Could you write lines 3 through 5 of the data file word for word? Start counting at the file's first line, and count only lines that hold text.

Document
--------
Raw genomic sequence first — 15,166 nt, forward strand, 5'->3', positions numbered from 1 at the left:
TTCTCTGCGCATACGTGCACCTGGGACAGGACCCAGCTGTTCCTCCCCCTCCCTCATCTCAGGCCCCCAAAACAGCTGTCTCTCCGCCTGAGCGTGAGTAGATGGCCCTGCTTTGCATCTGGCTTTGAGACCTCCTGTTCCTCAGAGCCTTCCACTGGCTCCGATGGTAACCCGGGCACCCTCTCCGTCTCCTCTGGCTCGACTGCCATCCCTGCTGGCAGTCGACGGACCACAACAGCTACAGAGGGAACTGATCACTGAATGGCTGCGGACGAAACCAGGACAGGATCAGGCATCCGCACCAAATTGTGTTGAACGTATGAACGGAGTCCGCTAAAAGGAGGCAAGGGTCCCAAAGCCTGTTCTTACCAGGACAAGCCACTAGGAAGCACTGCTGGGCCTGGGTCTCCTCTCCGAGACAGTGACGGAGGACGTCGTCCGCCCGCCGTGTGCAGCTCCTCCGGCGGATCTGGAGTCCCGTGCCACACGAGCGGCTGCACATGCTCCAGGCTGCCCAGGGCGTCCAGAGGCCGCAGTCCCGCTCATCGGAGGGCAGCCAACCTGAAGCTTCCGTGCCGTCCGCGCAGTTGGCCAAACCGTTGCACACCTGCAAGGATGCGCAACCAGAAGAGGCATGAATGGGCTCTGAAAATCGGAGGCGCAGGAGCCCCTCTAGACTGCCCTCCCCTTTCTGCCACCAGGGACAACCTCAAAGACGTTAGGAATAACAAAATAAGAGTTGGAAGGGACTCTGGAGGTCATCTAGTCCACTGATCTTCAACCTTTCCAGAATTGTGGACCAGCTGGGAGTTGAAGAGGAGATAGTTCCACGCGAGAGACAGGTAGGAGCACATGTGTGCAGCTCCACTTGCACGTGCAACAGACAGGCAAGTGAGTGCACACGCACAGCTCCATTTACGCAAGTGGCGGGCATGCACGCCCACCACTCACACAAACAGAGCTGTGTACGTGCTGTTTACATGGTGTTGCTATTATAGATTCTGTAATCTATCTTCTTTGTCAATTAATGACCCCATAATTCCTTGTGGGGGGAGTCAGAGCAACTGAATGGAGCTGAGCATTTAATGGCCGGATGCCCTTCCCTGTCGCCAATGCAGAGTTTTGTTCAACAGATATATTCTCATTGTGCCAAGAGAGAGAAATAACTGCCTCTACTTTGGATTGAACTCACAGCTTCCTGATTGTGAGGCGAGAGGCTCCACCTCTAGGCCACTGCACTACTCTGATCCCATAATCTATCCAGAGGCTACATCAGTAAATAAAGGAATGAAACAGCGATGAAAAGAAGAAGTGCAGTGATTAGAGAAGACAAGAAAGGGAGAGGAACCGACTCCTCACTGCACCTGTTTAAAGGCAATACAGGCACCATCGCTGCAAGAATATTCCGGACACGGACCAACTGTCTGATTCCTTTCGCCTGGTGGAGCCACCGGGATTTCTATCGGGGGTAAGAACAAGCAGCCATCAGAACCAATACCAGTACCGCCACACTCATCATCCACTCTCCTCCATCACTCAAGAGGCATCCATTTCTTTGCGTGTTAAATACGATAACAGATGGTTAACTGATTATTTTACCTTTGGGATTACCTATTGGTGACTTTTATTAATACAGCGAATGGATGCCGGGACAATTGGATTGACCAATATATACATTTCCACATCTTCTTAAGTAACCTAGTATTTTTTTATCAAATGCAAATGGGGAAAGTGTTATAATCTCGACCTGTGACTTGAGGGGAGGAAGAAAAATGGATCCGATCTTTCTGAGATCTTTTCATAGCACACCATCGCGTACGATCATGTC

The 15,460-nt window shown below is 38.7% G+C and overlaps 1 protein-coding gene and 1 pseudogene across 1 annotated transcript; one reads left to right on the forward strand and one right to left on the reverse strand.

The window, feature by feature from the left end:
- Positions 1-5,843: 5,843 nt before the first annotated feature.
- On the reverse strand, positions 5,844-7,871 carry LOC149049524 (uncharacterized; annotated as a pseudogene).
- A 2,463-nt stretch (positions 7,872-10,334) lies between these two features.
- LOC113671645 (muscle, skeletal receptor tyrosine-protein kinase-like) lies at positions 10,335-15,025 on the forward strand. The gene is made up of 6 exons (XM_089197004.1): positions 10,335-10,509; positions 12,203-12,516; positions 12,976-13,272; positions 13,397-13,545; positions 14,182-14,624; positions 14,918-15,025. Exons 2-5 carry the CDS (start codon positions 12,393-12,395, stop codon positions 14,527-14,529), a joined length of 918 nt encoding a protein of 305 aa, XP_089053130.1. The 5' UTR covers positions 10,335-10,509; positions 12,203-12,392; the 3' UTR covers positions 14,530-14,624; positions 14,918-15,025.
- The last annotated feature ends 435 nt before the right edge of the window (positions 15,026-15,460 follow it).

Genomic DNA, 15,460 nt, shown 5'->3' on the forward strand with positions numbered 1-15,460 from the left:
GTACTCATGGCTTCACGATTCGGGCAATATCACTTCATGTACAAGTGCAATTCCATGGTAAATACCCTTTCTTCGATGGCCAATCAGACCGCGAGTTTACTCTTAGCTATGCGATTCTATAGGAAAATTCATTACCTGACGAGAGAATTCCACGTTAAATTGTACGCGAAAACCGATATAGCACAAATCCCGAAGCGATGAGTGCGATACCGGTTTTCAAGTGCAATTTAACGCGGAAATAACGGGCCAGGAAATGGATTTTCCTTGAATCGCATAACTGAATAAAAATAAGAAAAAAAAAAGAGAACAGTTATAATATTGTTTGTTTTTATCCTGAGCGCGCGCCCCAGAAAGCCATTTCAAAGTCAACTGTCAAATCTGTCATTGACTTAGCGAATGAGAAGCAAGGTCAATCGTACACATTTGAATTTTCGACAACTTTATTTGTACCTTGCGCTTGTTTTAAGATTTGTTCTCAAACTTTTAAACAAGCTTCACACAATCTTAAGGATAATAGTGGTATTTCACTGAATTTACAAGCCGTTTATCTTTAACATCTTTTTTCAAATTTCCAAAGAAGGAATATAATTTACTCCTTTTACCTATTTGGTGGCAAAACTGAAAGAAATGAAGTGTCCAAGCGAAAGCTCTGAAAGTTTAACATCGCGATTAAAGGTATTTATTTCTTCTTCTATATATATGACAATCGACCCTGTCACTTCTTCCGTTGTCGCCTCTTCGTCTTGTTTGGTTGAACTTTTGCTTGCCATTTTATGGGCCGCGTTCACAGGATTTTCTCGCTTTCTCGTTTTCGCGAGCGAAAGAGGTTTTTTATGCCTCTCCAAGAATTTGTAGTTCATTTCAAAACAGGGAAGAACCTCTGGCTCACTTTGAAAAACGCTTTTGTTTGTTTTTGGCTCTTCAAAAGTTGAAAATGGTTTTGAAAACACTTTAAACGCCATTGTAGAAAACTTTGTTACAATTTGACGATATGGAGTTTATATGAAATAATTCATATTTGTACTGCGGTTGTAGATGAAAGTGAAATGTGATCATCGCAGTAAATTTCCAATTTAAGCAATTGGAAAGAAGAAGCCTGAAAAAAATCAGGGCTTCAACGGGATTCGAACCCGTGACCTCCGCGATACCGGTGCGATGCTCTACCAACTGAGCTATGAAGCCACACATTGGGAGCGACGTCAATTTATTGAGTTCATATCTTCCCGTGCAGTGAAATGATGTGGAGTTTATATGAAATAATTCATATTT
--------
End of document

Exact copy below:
The 15,460-nt window shown below is 38.7% G+C and overlaps 1 protein-coding gene and 1 pseudogene across 1 annotated transcript; one reads left to right on the forward strand and one right to left on the reverse strand.

The window, feature by feature from the left end:
- Positions 1-5,843: 5,843 nt before the first annotated feature.